Rights to the sound recording of most popular recorded music will typically come from the record label. And, for these sorts of on-demand uses, the rights to most recorded music will not be cheap and easy to obtain. It will come easily only for specific songs that the labels want to promote – sometimes referred to as “podcast safe” music. This music is usually a song from a new artist, or an alternate take of a new song by an established artist, meant to be used to promote a new release. Getting rights to the full catalog of music typically played by a music intensive radio station will require a negotiation with each record label and the payment of significant money – the kind of negotiation that has delayed the introduction of services like Spotify in the US for so long.
Rights to reproduction and distribution of the musical composition typically come from the music publishing company (or sometimes music publishing companies where there is more than one writer of a song). These licenses—known as “mechanical licenses”— can be obtained through a statutory license, setting out payments to the copyright holders of any musical work that has been publicly released, but only if some strict procedures set out by law are followed. These rights can also be obtained directly from the publishers or songwriters or, in many instances, through the Harry Fox Agency, which licenses compositions on behalf of many copyright holders. There are also a number of private companies that will help in getting the necessary licenses to use the musical composition. Depending on the use that you have in mind, the record companies may themselves have already cleared the right to the musical composition, and that right will come with the right to the sound recording when you negotiate for that right. But needless to say, it is not an easy process that will allow routine podcasts or downloads of music programming.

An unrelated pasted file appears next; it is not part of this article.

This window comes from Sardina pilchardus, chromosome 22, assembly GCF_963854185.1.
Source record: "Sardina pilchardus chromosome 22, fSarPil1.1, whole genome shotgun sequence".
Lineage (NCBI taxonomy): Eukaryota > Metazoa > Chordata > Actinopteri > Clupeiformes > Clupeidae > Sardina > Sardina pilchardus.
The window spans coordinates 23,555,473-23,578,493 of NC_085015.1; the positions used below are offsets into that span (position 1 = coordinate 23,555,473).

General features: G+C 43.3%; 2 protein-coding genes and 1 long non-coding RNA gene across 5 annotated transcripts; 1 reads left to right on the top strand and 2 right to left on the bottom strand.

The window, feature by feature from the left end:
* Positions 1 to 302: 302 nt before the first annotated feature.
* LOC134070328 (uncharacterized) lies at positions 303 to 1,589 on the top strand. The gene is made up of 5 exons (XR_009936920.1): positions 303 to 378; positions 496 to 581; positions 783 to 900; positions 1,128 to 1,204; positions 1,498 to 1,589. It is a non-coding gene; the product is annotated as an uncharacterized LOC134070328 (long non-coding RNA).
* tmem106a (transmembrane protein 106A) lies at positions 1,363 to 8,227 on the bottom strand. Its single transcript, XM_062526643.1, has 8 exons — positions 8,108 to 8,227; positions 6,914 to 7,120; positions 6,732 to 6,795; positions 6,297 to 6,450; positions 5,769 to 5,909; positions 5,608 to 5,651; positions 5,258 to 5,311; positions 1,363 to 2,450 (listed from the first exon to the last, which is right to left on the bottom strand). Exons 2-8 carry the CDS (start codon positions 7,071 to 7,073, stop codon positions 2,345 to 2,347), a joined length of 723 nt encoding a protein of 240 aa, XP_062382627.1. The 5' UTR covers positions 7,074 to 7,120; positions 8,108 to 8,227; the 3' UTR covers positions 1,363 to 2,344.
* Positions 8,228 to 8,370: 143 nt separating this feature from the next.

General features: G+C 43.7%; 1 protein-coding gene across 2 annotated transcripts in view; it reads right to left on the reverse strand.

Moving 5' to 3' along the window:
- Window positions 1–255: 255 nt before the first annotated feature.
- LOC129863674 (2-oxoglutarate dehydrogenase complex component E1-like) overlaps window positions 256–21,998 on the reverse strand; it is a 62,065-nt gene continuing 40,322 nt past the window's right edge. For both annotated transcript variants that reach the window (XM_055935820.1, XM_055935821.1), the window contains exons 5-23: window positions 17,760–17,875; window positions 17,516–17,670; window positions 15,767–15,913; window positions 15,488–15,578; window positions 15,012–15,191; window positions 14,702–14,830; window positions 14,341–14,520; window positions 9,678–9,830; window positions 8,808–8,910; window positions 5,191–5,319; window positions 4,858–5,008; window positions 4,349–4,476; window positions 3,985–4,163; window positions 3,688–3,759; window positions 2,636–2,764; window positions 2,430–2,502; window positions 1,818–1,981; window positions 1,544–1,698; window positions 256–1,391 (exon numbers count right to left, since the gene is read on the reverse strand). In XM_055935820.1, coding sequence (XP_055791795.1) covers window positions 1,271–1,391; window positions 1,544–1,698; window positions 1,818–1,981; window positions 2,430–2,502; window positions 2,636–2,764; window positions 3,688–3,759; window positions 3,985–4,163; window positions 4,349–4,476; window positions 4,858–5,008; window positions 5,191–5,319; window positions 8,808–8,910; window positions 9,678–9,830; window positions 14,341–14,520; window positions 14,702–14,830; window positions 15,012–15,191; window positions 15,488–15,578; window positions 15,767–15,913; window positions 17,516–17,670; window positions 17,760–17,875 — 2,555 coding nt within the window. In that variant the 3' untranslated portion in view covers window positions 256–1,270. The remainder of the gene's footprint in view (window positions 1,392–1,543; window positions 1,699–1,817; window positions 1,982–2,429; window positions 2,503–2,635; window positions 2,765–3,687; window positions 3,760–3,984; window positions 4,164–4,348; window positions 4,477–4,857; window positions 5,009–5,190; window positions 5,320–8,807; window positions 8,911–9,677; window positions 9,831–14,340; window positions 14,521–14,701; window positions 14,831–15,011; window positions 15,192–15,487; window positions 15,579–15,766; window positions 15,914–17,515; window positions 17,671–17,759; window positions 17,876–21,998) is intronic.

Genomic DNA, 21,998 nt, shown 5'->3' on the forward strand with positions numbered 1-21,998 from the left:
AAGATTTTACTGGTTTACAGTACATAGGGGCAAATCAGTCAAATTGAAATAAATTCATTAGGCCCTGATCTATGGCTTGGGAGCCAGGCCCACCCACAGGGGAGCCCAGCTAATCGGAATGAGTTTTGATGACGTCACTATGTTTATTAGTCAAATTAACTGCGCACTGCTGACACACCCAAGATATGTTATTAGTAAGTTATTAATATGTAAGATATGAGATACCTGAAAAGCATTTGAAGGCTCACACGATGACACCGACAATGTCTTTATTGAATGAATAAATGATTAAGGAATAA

Even the podcast of the performance of a local artist, with his permission, may require a mechanical license from the songwriter or music publisher if the artist has been singing “cover” songs. So be careful when recording local artists – you may think that you are getting their music royalty free, and you may be avoiding the sound recording royalty and a negotiation with a record label, but you may still have the musical composition to deal with if the local performer has not written their own songs.
There are lots of other caveats and exceptions that may apply in certain circumstances. But these don't allow the routine podcast of music programs or the other types of uses described above. So be careful – or you may have the music industry knocking at your door demanding an unexpected payment. For more information about these topics, check out our Advisory on the Basics of Music Licensing in Digital Media.
Podsafe Music Resources
Instead of trying to play Lady Gaga, there is other music that has already been cleared. You can find it at sites such as www.musicalley.com or www.magnatune.com
This 14 minute podcast was created and published in one hour and two minutes.